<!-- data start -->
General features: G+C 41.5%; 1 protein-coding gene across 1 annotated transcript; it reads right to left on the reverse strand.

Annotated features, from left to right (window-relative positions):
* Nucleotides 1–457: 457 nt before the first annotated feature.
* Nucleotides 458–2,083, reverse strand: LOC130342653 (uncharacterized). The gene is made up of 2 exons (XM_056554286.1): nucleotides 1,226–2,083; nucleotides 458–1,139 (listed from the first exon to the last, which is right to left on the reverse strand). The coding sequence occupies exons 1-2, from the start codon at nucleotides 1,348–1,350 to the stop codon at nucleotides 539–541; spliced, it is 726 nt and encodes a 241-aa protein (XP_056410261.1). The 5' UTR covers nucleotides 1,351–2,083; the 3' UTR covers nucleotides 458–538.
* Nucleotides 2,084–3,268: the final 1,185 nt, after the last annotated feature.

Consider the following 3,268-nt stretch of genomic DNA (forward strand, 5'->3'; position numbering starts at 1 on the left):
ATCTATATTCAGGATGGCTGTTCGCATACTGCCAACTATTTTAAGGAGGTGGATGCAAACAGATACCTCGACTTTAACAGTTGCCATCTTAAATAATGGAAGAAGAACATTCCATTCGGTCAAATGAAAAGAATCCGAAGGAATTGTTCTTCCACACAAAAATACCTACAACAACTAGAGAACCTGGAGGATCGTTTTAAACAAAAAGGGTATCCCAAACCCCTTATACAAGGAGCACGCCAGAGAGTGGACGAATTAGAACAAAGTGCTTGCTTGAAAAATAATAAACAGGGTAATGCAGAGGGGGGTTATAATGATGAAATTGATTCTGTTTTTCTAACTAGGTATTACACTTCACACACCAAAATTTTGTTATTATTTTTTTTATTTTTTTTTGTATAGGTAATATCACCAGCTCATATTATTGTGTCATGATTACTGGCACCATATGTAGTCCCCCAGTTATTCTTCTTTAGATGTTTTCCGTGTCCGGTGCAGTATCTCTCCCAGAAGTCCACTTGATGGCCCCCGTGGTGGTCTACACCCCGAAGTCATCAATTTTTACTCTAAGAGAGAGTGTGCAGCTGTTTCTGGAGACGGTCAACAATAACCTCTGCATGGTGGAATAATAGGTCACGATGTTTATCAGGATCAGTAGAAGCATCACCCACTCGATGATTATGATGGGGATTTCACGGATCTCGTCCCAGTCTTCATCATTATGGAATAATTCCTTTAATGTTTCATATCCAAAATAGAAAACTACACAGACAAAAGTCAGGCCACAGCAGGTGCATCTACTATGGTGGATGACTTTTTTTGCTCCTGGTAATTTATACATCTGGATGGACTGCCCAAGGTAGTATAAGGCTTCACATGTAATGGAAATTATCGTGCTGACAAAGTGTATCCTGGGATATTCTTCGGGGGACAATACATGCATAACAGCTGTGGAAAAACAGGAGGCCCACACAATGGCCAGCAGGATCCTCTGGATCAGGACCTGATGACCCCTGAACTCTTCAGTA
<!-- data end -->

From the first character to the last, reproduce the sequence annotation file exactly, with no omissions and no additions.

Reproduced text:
General features: G+C 41.5%; 1 protein-coding gene across 1 annotated transcript; it reads right to left on the reverse strand.

Annotated features, from left to right (window-relative positions):
* Nucleotides 1–457: 457 nt before the first annotated feature.
* Nucleotides 458–2,083, reverse strand: LOC130342653 (uncharacterized). The gene is made up of 2 exons (XM_056554286.1): nucleotides 1,226–2,083; nucleotides 458–1,139 (listed from the first exon to the last, which is right to left on the reverse strand). The coding sequence occupies exons 1-2, from the start codon at nucleotides 1,348–1,350 to the stop codon at nucleotides 539–541; spliced, it is 726 nt and encodes a 241-aa protein (XP_056410261.1). The 5' UTR covers nucleotides 1,351–2,083; the 3' UTR covers nucleotides 458–538.
* Nucleotides 2,084–3,268: the final 1,185 nt, after the last annotated feature.

Consider the following 3,268-nt stretch of genomic DNA (forward strand, 5'->3'; position numbering starts at 1 on the left):
ATCTATATTCAGGATGGCTGTTCGCATACTGCCAACTATTTTAAGGAGGTGGATGCAAACAGATACCTCGACTTTAACAGTTGCCATCTTAAATAATGGAAGAAGAACATTCCATTCGGTCAAATGAAAAGAATCCGAAGGAATTGTTCTTCCACACAAAAATACCTACAACAACTAGAGAACCTGGAGGATCGTTTTAAACAAAAAGGGTATCCCAAACCCCTTATACAAGGAGCACGCCAGAGAGTGGACGAATTAGAACAAAGTGCTTGCTTGAAAAATAATAAACAGGGTAATGCAGAGGGGGGTTATAATGATGAAATTGATTCTGTTTTTCTAACTAGGTATTACACTTCACACACCAAAATTTTGTTATTATTTTTTTTATTTTTTTTTGTATAGGTAATATCACCAGCTCATATTATTGTGTCATGATTACTGGCACCATATGTAGTCCCCCAGTTATTCTTCTTTAGATGTTTTCCGTGTCCGGTGCAGTATCTCTCCCAGAAGTCCACTTGATGGCCCCCGTGGTGGTCTACACCCCGAAGTCATCAATTTTTACTCTAAGAGAGAGTGTGCAGCTGTTTCTGGAGACGGTCAACAATAACCTCTGCATGGTGGAATAATAGGTCACGATGTTTATCAGGATCAGTAGAAGCATCACCCACTCGATGATTATGATGGGGATTTCACGGATCTCGTCCCAGTCTTCATCATTATGGAATAATTCCTTTAATGTTTCATATCCAAAATAGAAAACTACACAGACAAAAGTCAGGCCACAGCAGGTGCATCTACTATGGTGGATGACTTTTTTTGCTCCTGGTAATTTATACATCTGGATGGACTGCCCAAGGTAGTATAAGGCTTCACATGTAATGGAAATTATCGTGCTGACAAAGTGTATCCTGGGATATTCTTCGGGGGACAATACATGCATAACAGCTGTGGAAAAACAGGAGGCCCACACAATGGCCAGCAGGATCCTCTGGATCAGGACCTGATGACCCCTGAACTCTTCAGTA